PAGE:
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Don’t throw out the baby

They say that is a sign of madness when, after trying something that fails, you keep trying it expecting a different result, but that should not apply to the Stormers coach Robbie Fleck’s pledge to maintain the same path his team were on when they conceded two consecutive 50 pointers.

On the contrary, if Fleck now decided to commit his team to a more conservative approach, as has been the case on many other occasions that South African sides have been undone by New Zealand opposition down the years, that would be madness. The old limited percentage approach never achieved consistent success and is the reason there is still such a yawning chasm between the level of play you see from the Kiwi teams and the South African franchises.

There have been a couple of games where top South African teams have taken 50 from New Zealand sides in the last 12 months. It started in the last weekend of April 2016 when the Hurricanes put a half century past the Lions. The game was played at the Lions’ home field in Johannesburg, and it was no different to what the Stormers suffered over the past two weekends at away venues.

Then of course the Kings Park press box was my vantage point when the Springboks were similarly put to the sword by the All Blacks. It was harrowing evening from a South African viewpoint and it was the event that hastened the correction attempts, such as the national coaching indaba in Cape Town that followed it.

It was also the game among the four I have mentioned – the Lions defeat and two Stormers losses being the others – that was deserving of the most recrimination. For at least in the case of the two South African franchises they perished trying to play a more modern and dynamic style of attacking rugby.

The difference between Springbok coach Allister Coetzee, and the Lions coach Johan Ackermann, and Fleck was that the latter two have been bold. With Coetzee it has always been the opposite. Coetzee, it will be remembered, had Morne Steyn at flyhalf for the Durban test last October. He was hoping his team could kick its way to victory around one man, as had been the case in the fortunate win over Australia in Pretoria the week before.

The Lions learned some valuable lessons from the Hurricanes game last April and they applied the remedies. They didn’t lose again at home and they went on to contest the final. It might be a long shot to expect the Stormers to go as far as the deciding game, but Fleck is right – if his team can internalise what they got out of the Christchurch and Dunedin experiences, and remedy the areas where they were exposed, they will come out of it a much better team.

They have dropped three successive games but they must still be strongly favoured to win their conference, where the Bulls and Cheetahs have been abjectly disappointing, and thus secure a home play-off. That will be in late July, and the Stormers have that amount of time to think about what they have learned in New Zealand.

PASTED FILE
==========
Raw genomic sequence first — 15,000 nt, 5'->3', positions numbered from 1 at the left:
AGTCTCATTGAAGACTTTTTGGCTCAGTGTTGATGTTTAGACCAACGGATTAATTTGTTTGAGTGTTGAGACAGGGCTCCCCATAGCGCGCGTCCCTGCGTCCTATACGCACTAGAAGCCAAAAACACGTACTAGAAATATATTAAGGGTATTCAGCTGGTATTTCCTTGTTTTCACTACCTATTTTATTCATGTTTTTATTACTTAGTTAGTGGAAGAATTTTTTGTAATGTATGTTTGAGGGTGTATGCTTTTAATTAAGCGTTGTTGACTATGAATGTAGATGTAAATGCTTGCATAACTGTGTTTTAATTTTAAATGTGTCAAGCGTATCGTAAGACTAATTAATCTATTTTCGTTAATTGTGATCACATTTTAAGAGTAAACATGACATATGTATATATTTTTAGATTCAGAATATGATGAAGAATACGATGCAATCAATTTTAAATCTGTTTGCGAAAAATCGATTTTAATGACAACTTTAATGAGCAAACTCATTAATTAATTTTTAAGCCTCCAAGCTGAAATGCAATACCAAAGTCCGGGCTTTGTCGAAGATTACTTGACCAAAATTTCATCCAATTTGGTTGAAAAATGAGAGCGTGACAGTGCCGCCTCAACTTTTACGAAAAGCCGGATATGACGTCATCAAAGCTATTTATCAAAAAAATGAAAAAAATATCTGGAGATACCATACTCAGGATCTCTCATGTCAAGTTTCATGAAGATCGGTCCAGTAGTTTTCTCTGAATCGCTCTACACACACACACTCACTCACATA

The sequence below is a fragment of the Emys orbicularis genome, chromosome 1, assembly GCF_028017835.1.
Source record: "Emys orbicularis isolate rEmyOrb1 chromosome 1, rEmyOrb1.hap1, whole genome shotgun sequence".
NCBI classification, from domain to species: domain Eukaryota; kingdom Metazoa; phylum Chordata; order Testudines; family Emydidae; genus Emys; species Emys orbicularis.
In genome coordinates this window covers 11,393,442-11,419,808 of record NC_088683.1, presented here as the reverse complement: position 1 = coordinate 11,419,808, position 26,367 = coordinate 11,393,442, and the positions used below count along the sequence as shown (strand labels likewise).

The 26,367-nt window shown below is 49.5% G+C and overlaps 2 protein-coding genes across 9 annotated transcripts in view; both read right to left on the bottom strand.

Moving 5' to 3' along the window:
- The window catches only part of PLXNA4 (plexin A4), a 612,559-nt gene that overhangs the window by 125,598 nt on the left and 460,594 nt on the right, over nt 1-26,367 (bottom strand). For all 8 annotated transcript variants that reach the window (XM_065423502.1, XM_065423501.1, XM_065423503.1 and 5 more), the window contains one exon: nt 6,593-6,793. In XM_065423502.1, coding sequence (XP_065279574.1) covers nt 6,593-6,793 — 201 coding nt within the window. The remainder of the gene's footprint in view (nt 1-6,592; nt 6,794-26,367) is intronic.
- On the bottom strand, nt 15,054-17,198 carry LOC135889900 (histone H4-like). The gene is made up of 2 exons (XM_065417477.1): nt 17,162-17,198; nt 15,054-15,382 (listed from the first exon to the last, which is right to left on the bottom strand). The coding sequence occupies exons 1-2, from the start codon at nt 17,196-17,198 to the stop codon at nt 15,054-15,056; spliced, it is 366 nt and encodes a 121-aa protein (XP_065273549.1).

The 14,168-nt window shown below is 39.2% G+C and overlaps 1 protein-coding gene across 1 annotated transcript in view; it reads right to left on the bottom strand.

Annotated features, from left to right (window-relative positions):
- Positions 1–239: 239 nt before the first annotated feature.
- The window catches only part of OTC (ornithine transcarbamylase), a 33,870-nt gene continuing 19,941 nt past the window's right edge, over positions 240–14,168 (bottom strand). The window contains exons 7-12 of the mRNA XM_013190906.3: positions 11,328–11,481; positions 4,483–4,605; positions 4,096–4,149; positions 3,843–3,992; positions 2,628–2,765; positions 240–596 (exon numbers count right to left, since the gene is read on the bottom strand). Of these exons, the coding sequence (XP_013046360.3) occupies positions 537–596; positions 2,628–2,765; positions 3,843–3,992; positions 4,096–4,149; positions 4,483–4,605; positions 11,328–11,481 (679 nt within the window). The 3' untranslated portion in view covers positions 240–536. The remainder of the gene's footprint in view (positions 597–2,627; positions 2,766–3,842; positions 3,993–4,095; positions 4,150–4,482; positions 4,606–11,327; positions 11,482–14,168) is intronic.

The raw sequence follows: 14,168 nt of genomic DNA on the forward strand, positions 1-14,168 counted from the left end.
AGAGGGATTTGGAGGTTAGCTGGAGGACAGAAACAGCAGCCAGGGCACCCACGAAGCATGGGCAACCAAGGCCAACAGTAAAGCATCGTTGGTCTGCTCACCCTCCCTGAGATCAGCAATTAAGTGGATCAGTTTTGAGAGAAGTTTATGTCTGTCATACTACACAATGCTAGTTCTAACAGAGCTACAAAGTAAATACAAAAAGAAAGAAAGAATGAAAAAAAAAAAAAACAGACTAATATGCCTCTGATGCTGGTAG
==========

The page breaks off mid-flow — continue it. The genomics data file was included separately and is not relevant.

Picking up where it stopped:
And one of the pivotal things they should have learned, apart from the fact that defensive issues cannot just be glossed over, is that the focus on core skills that started last November is the right way to go.

It was the winning of the smaller battles within the main battle that underlined the difference between the Stormers and Highlanders in Dunedin. To my mind two significant moments of the game were when Ben Smith hoisted the ball onto his Stormers opposite number SP Marais and won the ball back in the contest.

There were many other areas where the Kiwis just displayed the greater finesse and accuracy that comes from many hours of concentration on individual core skills. That focus is something that the Stormers have only just started out on, and hopefully the rest of South Africa (excluding the Lions, who are still benefiting from what New Zealander John Mitchell showed them five years ago) will follow suit.

Fleck is right in saying that New Zealand is the best place to learn. His team never went to New Zealand last year so many of his players are experiencing something completely new to them. They now know that mistakes simply cannot afforded against Kiwi opposition. And by continuing with the drills they started working on in November, they will in time start to eliminate those mistakes.

The Kiwi teams are brutal when it comes to capitalising on your mistakes. There were several times, both in Christchurch and Dunedin, where the Stormers were on the attack and then made mistakes that cost them points at the other end of the field.

That is what they need to get right. They need to accept that maybe they aren’t quite as good as the thought they were, and that the opposition might be better than they thought they were, and resolve to close the gap by improving the core skills. Unlike Kings Park last October, the Stormers defeats in Christchurch and Dunedin should not be seen as reason to throw the baby out with the bath water.

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